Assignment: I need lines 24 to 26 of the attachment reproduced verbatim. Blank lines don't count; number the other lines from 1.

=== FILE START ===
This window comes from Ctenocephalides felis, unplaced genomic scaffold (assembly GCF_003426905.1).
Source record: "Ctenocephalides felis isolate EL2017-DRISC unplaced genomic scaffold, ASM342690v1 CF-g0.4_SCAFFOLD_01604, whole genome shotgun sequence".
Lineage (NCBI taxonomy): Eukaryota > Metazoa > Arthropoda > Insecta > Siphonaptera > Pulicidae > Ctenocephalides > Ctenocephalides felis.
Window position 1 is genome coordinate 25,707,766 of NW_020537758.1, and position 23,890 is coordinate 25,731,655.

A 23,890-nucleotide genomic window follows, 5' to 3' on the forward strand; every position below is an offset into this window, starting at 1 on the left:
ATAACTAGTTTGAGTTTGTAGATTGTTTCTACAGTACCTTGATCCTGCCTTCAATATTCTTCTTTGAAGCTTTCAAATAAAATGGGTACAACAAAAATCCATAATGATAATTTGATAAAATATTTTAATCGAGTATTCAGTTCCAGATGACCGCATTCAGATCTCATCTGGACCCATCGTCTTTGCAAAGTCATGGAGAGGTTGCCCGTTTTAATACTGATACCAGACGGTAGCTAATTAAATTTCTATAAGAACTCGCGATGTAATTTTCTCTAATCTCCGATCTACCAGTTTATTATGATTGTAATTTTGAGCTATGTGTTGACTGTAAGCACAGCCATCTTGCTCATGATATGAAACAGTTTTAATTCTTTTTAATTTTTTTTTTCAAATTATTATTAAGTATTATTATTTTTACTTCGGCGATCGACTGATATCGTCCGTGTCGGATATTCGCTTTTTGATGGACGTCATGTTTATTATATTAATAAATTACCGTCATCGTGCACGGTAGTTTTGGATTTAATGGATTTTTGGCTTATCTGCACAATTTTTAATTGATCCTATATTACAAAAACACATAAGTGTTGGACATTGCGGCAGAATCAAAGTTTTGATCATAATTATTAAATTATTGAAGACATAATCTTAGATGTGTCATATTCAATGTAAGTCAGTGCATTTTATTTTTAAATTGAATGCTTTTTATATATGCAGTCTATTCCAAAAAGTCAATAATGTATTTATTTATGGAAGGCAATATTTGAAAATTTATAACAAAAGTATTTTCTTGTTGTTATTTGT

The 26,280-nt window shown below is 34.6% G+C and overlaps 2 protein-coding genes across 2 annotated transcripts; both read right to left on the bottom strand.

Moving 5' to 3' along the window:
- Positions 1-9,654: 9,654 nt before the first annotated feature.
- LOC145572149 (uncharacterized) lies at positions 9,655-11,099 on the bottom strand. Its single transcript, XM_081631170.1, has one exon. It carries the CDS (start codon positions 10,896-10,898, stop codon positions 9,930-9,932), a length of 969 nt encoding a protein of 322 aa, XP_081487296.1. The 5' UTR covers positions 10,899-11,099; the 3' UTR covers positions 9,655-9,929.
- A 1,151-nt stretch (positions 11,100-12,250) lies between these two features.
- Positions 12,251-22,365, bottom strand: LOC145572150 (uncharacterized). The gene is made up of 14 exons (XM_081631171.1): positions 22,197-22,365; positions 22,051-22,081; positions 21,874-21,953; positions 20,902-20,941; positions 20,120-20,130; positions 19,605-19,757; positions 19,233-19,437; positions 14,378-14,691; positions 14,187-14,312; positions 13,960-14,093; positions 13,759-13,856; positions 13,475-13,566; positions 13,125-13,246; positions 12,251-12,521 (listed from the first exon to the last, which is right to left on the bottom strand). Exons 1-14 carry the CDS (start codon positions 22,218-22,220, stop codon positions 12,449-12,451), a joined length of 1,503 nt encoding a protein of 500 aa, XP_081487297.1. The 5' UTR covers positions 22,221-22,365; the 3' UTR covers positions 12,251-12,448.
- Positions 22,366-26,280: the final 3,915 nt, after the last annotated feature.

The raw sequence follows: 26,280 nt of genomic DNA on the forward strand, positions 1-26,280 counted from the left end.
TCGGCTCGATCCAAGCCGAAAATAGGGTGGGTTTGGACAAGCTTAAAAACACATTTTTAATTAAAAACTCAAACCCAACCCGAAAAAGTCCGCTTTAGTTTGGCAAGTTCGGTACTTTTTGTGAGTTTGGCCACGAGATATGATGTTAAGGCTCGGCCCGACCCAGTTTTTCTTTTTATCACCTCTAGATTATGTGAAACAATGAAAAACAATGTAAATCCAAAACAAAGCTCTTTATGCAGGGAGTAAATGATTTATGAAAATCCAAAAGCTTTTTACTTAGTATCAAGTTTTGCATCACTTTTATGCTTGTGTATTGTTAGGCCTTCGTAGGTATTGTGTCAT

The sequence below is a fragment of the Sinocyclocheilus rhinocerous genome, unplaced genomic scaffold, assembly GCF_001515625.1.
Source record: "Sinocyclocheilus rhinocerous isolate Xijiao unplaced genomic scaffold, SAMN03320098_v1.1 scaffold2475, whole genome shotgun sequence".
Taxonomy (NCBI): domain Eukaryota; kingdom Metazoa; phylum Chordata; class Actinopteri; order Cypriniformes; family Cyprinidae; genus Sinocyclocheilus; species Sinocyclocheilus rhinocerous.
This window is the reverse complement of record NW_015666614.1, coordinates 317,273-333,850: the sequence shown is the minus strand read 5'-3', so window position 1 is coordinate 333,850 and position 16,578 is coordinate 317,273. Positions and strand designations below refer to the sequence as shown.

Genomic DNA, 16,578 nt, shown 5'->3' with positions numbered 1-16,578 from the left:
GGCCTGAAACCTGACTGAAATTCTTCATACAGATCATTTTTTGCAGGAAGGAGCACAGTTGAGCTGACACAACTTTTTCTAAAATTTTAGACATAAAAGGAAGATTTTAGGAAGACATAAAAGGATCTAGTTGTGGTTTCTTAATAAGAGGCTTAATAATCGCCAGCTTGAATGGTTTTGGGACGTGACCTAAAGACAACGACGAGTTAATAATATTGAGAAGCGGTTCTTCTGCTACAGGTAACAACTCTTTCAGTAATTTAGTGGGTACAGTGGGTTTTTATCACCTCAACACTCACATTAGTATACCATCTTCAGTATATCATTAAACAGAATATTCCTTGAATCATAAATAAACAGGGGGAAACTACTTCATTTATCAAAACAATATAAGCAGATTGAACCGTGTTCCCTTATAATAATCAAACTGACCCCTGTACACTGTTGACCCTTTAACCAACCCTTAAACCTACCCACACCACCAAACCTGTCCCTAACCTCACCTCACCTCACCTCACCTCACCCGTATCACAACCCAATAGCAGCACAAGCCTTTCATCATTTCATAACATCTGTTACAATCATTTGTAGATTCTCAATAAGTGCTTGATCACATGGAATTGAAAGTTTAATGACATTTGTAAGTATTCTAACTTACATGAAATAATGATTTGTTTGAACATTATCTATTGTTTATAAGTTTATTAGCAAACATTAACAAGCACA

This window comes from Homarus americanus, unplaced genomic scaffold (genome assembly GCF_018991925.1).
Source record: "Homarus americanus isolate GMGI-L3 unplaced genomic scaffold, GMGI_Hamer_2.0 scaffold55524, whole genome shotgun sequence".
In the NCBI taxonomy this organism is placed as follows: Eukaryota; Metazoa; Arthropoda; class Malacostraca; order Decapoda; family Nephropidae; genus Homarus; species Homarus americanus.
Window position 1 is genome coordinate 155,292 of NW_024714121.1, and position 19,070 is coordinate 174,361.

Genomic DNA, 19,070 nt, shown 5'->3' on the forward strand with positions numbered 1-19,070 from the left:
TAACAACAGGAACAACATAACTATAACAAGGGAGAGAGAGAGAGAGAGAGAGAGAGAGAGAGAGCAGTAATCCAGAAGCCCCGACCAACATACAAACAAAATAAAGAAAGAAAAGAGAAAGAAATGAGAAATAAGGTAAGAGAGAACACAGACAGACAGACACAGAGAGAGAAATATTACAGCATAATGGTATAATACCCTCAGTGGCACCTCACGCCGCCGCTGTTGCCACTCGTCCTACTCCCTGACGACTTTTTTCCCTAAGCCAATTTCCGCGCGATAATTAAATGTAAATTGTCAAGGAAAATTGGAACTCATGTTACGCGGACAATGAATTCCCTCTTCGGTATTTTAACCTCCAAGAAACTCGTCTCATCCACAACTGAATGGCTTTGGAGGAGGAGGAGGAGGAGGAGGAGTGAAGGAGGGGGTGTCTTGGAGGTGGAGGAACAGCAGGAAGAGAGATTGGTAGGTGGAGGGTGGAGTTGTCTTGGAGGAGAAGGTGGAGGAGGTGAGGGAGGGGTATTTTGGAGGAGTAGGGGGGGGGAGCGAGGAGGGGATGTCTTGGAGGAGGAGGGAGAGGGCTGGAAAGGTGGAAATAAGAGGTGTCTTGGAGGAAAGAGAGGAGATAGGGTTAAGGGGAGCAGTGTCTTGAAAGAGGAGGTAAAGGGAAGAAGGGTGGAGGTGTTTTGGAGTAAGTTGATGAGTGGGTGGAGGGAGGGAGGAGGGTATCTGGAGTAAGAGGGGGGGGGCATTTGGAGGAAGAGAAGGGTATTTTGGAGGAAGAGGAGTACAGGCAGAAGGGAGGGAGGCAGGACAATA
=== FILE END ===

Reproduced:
In the NCBI taxonomy this organism is placed as follows: Eukaryota; Metazoa; Arthropoda; class Malacostraca; order Decapoda; family Nephropidae; genus Homarus; species Homarus americanus.
Window position 1 is genome coordinate 155,292 of NW_024714121.1, and position 19,070 is coordinate 174,361.

Genomic DNA, 19,070 nt, shown 5'->3' on the forward strand with positions numbered 1-19,070 from the left: